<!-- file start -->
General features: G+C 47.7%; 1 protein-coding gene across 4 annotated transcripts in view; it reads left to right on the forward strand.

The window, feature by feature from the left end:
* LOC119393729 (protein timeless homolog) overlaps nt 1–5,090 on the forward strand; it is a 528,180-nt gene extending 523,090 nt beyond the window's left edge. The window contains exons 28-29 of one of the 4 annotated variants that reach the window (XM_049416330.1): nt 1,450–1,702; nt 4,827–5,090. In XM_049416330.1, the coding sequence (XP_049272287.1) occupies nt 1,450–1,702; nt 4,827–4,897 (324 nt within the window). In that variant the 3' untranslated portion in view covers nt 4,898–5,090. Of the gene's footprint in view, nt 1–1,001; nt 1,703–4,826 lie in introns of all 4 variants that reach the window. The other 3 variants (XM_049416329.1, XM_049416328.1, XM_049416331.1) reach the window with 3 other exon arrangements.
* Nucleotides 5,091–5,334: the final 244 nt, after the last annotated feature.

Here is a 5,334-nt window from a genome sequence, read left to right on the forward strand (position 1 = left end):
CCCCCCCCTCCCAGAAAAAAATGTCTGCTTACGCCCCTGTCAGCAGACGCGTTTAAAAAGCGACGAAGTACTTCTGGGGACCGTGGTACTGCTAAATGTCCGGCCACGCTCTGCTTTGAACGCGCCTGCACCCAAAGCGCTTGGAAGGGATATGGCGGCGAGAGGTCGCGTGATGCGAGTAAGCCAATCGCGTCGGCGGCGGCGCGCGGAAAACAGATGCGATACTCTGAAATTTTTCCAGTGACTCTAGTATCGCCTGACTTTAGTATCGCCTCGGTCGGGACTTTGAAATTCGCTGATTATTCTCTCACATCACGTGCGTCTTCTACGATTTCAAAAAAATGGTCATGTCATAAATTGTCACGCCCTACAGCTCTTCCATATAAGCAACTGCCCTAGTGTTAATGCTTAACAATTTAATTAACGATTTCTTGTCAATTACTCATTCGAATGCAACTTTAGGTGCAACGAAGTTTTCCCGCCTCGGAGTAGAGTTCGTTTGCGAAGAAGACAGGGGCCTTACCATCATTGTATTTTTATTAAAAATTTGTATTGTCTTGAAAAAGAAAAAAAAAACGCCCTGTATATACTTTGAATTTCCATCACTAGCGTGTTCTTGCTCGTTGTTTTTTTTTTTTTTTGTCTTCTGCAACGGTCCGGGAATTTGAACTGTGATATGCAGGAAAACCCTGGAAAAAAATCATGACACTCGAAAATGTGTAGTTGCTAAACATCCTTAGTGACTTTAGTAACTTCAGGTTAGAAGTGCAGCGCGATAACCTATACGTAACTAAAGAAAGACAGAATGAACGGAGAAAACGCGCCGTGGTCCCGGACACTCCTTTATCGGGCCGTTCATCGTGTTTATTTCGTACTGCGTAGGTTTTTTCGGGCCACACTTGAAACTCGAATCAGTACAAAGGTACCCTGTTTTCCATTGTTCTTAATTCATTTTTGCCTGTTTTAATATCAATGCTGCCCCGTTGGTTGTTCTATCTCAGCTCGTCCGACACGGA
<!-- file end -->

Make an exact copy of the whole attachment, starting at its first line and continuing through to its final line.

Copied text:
General features: G+C 47.7%; 1 protein-coding gene across 4 annotated transcripts in view; it reads left to right on the forward strand.

The window, feature by feature from the left end:
* LOC119393729 (protein timeless homolog) overlaps nt 1–5,090 on the forward strand; it is a 528,180-nt gene extending 523,090 nt beyond the window's left edge. The window contains exons 28-29 of one of the 4 annotated variants that reach the window (XM_049416330.1): nt 1,450–1,702; nt 4,827–5,090. In XM_049416330.1, the coding sequence (XP_049272287.1) occupies nt 1,450–1,702; nt 4,827–4,897 (324 nt within the window). In that variant the 3' untranslated portion in view covers nt 4,898–5,090. Of the gene's footprint in view, nt 1–1,001; nt 1,703–4,826 lie in introns of all 4 variants that reach the window. The other 3 variants (XM_049416329.1, XM_049416328.1, XM_049416331.1) reach the window with 3 other exon arrangements.
* Nucleotides 5,091–5,334: the final 244 nt, after the last annotated feature.

Here is a 5,334-nt window from a genome sequence, read left to right on the forward strand (position 1 = left end):
CCCCCCCCTCCCAGAAAAAAATGTCTGCTTACGCCCCTGTCAGCAGACGCGTTTAAAAAGCGACGAAGTACTTCTGGGGACCGTGGTACTGCTAAATGTCCGGCCACGCTCTGCTTTGAACGCGCCTGCACCCAAAGCGCTTGGAAGGGATATGGCGGCGAGAGGTCGCGTGATGCGAGTAAGCCAATCGCGTCGGCGGCGGCGCGCGGAAAACAGATGCGATACTCTGAAATTTTTCCAGTGACTCTAGTATCGCCTGACTTTAGTATCGCCTCGGTCGGGACTTTGAAATTCGCTGATTATTCTCTCACATCACGTGCGTCTTCTACGATTTCAAAAAAATGGTCATGTCATAAATTGTCACGCCCTACAGCTCTTCCATATAAGCAACTGCCCTAGTGTTAATGCTTAACAATTTAATTAACGATTTCTTGTCAATTACTCATTCGAATGCAACTTTAGGTGCAACGAAGTTTTCCCGCCTCGGAGTAGAGTTCGTTTGCGAAGAAGACAGGGGCCTTACCATCATTGTATTTTTATTAAAAATTTGTATTGTCTTGAAAAAGAAAAAAAAAACGCCCTGTATATACTTTGAATTTCCATCACTAGCGTGTTCTTGCTCGTTGTTTTTTTTTTTTTTTGTCTTCTGCAACGGTCCGGGAATTTGAACTGTGATATGCAGGAAAACCCTGGAAAAAAATCATGACACTCGAAAATGTGTAGTTGCTAAACATCCTTAGTGACTTTAGTAACTTCAGGTTAGAAGTGCAGCGCGATAACCTATACGTAACTAAAGAAAGACAGAATGAACGGAGAAAACGCGCCGTGGTCCCGGACACTCCTTTATCGGGCCGTTCATCGTGTTTATTTCGTACTGCGTAGGTTTTTTCGGGCCACACTTGAAACTCGAATCAGTACAAAGGTACCCTGTTTTCCATTGTTCTTAATTCATTTTTGCCTGTTTTAATATCAATGCTGCCCCGTTGGTTGTTCTATCTCAGCTCGTCCGACACGGA